Wednesday, November 14, 2012

The life of the mother

Savita Halappanavar. Photo from The Irish Times.
On a Saturday night toward the end of October, Savita Halappanavar, 31, a dentist in Galway, found herself experiencing terrible back pain and other indications that she was having a miscarriage, in her 17th week of pregnancy. She went to University Hospital and asked that labor be induced, in effect asking for her pregnancy to be terminated, but the staff declined, saying that the fetus had a detectable heartbeat and that Ireland is "a Catholic country".

"They said unfortunately she can't because it's a Catholic country," Mr Halappanavar said. 
"Savita said to her she is not Catholic, she is Hindu, and why impose the law on her. 
"But she said 'I'm sorry, unfortunately it's a Catholic country' and it's the law that they can't abort when the foetus is live."
On the Wednesday the fetal heartbeat stopped, but by then it was too late; Savita Halappanavar died that Friday of the infection that was causing her miscarriage. There is little doubt that she would be alive if the hospital had done as she asked, possibly already looking forward to getting pregnant again—it was her first time, and her husband said she had been "on top of the world" about it.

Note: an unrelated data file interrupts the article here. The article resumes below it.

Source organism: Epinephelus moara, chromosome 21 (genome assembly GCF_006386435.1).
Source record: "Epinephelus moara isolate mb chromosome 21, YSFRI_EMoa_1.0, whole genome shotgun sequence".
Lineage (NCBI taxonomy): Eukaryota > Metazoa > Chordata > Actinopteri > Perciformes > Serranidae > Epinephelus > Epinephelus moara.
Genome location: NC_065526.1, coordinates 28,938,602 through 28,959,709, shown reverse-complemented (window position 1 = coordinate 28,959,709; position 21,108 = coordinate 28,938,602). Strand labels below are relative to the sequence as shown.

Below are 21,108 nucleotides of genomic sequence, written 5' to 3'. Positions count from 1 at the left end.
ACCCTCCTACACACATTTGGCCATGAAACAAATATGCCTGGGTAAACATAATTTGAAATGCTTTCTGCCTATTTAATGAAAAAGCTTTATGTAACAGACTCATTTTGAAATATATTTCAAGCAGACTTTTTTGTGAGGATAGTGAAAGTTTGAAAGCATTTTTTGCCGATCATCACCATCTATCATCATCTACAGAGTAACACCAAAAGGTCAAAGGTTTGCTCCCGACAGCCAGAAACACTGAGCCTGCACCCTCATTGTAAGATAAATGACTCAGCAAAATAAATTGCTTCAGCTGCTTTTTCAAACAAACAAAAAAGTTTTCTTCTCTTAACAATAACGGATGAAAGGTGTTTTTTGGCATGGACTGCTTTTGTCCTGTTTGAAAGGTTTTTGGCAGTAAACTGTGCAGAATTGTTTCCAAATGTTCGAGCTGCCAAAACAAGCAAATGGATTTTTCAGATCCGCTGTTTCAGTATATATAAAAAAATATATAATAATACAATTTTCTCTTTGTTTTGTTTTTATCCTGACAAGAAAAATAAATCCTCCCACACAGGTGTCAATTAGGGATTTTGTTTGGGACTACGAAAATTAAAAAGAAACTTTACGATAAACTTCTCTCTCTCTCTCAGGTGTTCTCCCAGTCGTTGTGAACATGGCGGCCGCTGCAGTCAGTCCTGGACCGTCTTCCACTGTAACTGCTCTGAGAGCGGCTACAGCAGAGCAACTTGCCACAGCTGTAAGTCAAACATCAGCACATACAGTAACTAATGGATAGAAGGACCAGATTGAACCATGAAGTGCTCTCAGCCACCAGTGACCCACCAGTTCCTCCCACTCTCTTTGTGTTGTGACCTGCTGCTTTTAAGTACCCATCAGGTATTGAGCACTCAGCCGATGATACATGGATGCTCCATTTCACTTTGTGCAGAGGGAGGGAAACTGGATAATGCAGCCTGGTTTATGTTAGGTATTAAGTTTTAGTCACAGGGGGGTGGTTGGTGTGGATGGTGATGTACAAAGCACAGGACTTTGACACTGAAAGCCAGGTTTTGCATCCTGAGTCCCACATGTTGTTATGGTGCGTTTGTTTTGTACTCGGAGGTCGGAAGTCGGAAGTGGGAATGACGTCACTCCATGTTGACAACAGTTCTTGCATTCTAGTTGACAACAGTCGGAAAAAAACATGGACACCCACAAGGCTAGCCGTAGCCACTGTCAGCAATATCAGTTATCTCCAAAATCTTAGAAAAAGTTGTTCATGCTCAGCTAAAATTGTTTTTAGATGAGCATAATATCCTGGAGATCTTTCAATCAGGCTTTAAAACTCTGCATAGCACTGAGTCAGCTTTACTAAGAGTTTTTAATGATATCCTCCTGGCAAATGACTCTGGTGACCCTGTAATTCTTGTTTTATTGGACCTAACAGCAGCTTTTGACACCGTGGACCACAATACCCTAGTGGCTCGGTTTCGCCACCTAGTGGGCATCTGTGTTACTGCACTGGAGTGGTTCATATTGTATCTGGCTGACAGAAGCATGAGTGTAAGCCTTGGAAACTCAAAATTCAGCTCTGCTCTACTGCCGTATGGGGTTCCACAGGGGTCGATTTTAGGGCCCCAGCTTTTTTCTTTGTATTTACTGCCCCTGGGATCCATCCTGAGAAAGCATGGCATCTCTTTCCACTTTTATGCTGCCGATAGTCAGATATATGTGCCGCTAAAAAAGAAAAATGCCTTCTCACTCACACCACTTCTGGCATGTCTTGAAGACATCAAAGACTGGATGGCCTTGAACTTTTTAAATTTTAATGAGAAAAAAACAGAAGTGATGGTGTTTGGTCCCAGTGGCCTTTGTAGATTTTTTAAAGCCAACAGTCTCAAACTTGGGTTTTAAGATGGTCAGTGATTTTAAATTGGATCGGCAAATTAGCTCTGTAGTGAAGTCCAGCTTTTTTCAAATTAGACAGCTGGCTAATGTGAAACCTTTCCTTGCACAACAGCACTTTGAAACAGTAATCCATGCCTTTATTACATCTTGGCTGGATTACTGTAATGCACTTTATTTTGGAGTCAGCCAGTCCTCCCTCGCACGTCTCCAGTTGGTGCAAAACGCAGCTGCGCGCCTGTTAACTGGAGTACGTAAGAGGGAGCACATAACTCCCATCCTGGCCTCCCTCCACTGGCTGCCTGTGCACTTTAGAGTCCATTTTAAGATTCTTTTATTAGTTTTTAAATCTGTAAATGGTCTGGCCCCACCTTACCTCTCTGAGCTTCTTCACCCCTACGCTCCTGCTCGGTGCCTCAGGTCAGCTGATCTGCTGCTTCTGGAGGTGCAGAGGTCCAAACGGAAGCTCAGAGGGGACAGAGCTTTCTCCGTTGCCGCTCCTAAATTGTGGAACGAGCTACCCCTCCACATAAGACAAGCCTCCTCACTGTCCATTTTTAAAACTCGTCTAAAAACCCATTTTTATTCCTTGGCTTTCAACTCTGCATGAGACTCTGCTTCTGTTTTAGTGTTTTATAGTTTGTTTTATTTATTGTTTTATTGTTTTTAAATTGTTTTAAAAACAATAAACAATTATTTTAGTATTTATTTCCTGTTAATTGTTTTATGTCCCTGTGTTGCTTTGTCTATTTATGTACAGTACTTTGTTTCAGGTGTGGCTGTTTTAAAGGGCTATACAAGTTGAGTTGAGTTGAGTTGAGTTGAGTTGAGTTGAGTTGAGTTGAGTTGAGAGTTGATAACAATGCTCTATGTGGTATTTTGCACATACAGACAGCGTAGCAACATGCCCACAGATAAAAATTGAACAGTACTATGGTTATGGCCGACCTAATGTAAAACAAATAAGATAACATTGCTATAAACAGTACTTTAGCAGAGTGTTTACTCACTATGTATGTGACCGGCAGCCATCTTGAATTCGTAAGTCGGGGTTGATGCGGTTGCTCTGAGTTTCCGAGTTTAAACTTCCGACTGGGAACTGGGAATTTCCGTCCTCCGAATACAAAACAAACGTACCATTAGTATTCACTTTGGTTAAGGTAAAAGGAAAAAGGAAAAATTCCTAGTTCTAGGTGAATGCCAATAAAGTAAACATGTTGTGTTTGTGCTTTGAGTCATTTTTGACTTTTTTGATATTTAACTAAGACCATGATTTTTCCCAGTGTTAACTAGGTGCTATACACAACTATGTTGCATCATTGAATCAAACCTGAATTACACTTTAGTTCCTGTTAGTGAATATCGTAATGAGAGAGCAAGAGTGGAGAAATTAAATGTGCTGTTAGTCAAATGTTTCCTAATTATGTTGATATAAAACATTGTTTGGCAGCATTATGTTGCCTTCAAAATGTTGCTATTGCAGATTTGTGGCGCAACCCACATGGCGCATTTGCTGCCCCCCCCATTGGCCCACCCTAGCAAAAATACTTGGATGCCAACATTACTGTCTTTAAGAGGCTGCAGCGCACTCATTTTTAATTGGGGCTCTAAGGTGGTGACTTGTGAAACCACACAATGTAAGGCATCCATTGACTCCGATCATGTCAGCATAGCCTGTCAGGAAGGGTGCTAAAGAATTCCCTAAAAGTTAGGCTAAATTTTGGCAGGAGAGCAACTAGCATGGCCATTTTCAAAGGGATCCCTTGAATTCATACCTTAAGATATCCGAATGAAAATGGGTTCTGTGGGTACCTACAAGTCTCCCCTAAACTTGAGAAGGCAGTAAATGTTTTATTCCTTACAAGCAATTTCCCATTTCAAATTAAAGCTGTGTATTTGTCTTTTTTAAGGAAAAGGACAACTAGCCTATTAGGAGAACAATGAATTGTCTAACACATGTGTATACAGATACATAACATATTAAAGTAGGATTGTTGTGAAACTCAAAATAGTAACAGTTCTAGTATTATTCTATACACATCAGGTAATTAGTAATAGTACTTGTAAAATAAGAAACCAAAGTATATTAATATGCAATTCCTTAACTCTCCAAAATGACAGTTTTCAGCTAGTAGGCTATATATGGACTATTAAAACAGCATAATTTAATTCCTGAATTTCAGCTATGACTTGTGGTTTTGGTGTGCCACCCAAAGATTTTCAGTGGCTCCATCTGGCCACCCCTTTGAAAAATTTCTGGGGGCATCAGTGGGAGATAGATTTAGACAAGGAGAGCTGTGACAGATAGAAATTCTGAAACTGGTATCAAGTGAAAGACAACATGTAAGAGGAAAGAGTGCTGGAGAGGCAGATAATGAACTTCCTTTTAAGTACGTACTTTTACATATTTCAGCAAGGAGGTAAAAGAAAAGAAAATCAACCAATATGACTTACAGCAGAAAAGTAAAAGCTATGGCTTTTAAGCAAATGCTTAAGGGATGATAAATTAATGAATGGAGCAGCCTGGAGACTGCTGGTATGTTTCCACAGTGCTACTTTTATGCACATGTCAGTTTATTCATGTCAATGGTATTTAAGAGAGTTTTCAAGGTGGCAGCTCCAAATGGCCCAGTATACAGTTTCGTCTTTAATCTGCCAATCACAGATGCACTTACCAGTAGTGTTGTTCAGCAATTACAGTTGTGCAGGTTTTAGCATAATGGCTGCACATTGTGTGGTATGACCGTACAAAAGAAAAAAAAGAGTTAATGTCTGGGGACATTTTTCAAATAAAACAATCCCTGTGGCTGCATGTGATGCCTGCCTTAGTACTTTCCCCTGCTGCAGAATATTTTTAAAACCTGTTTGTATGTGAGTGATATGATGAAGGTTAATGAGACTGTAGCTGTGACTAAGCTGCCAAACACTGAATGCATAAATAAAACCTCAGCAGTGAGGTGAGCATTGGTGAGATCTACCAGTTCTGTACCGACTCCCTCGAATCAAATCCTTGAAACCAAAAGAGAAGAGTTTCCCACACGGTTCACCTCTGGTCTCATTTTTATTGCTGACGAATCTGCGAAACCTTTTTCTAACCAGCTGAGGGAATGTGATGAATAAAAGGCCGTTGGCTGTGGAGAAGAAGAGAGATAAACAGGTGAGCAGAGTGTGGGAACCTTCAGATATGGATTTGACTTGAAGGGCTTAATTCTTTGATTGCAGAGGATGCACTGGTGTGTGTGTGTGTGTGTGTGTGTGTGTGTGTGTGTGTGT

Inquiries are ongoing, of course, as to whether anybody at Galway University Hospital was in fact in violation of Irish law, which has apparently become pretty complicated over years of priestly hypocrisy and cruelty (it seems to be an enshrined belief that prohibiting abortion does not interfere with women's rights because they can always get an abortion in England: I can just see Scalia selling that one to his colleagues, replacing England with Canada). I'm not at the moment interested in that at all.

What I'm interested in would be hearing from US Catholic bishops explaining to me their views on what happened here. Was it all part of God's plan that Savita Halappanavar should die so that the precious "life" of that "baby" could be prolonged for another four days? Should I focus on understanding that such regrettable events are "rare" and therefore don't need to be prevented? Or as an American should I rejoice that Savita Halappanavar died to protect the "religious freedom" of some hospital administrator to protect his (or hers perhaps, but I doubt it somehow) tender conscience instead of his patient?

All I can say is these people are lucky there's no afterlife with a vengeful Jesus in it, because if there were they would certainly be spending eternity in a very hot neighborhood.
From The Truth about Hell.

No comments:

Post a Comment